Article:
May 31, 2013
The first four trial days in Munich of the NSU-Trial were initially dominated by a large number of lengthy preliminary motions filed by the lawyers of Beate Zschäpe and from Ralf Wohlleben. The end was however tangible: The reading of the charges and the notifications, and which defendants will speak on the matter.
The motions of the defense of Zschäpe and the defense of Wohlleben were not directly related to the “Heart of the criminal proceedings” (Co-Plaintiff representative Bliwier) – rather in terms of the deeds that the five defendants were accused of—it had to do with, at least partially, a delay in the proceedings. To claim a bias against the court, as the defense of Zschäpe and Wohlleben placed respectively on the first day of the trial is not unusual. It was surprising however that the proceeding Judge Manfred Götzl called a recess for the next two days of the trail in order to decide on the motion for bias—and therefore the Trail was adjourned until May 14th. Observers had, precisely because such motions are common, it was expected that the decision, on this stage, would go faster. For the present co-plaintiffs and the relatives of the victims, this shift meant renewed mental, financial, and organizational burdens.
Because of this, on the second day of the trial, May 14th, there were far fewer co-plaintiffs present then on May 6th. Also on this day initially it began with the motions of the defense and partially with worthless disputes about which party had the right to the floor particularly between Attorney Wolfgang Heer, (defender for Beate Zschäpe) and presiding Judge Götzl. Surprisingly at the end of the second day of the proceedings came the reading of the charges. It marked a turn in the proceedings, because finally after long discussions of both of the accreditation processes and after all the motions of the defense, it was no longer about technicalities, but rather, about the crimes of the NSU. State prosecutor Herbert Diemer gave the names of the victims and called out into the open the brutalities of the murderers.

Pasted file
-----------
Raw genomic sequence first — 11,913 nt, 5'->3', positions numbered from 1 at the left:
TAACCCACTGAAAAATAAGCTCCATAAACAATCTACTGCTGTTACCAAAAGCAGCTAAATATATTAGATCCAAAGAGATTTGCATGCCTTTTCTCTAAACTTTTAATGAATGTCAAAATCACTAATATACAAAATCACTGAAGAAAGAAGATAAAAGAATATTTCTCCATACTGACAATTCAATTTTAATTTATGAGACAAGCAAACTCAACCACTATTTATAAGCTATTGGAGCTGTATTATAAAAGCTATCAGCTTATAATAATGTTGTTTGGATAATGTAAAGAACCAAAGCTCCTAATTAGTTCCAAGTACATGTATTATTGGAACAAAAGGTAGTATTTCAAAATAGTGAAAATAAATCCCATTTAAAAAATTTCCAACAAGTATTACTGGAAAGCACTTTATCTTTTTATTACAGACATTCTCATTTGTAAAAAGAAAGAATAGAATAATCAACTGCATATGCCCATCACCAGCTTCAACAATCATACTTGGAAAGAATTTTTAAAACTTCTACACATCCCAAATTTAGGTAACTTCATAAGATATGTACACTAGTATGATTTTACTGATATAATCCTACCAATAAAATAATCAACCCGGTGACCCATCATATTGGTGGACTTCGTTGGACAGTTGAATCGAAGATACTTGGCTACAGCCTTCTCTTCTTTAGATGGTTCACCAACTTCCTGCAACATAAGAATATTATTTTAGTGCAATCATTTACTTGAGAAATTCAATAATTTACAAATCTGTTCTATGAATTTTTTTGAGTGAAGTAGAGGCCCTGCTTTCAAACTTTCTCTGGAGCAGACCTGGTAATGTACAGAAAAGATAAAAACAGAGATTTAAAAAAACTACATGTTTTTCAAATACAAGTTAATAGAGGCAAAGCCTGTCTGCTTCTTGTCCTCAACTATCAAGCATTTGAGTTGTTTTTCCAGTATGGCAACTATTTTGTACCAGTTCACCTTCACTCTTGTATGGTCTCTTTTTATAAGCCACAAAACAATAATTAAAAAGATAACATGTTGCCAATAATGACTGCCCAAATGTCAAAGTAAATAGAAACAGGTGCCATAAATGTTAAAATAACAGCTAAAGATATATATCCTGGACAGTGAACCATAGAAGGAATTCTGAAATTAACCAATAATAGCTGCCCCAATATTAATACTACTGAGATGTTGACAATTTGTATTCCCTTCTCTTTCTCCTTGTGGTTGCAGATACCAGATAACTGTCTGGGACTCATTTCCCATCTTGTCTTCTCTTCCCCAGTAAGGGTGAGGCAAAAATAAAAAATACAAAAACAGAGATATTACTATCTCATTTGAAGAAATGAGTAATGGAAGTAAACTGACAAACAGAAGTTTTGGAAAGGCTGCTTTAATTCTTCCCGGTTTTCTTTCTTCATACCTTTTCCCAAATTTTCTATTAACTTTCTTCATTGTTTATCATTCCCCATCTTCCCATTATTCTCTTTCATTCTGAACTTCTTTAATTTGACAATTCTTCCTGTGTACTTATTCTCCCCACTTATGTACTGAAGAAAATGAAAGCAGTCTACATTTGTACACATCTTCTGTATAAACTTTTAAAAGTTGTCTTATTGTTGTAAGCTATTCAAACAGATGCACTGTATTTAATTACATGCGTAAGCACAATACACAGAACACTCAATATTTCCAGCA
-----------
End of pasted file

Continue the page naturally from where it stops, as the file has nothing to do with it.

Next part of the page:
The State Prosecution Sees Only an Isolated Cell
The application also shows that the image of the NSU held by the Office of the Attorney General will probably prevail through the course of the proceedings. While they went for it all when charging the accused, the most minimal solution was chosen when assessing the NSU complex and the discovery of its structure. The Federal Prosecutors here draw a picture of a largely isolated, closed cell with just a small supporters environment. With the death of Uwe Mundlos and Uwe Böhnhardt the terrorist group NSU had been resolved, in addition to the two dead simply Beate Zschäpe still belonged. The possibility that third parties may have been involved in the attacks, for instance such as scouting possible crime scenes, apparently the Attorney General did not consider a possibility. In terms of this there is no “actual evidence” (Statement of the Federal Prosecutor Diemer at the start of the process). Diemar, in a press conference after, played down the roll of the authorities and the intelligence services in the NSU-scene, instead he praised the internal security agency for their “good cooperation” in the current procedures. Per the review of the “failure” of the authorities were found incidentally responsible by the investigation committee.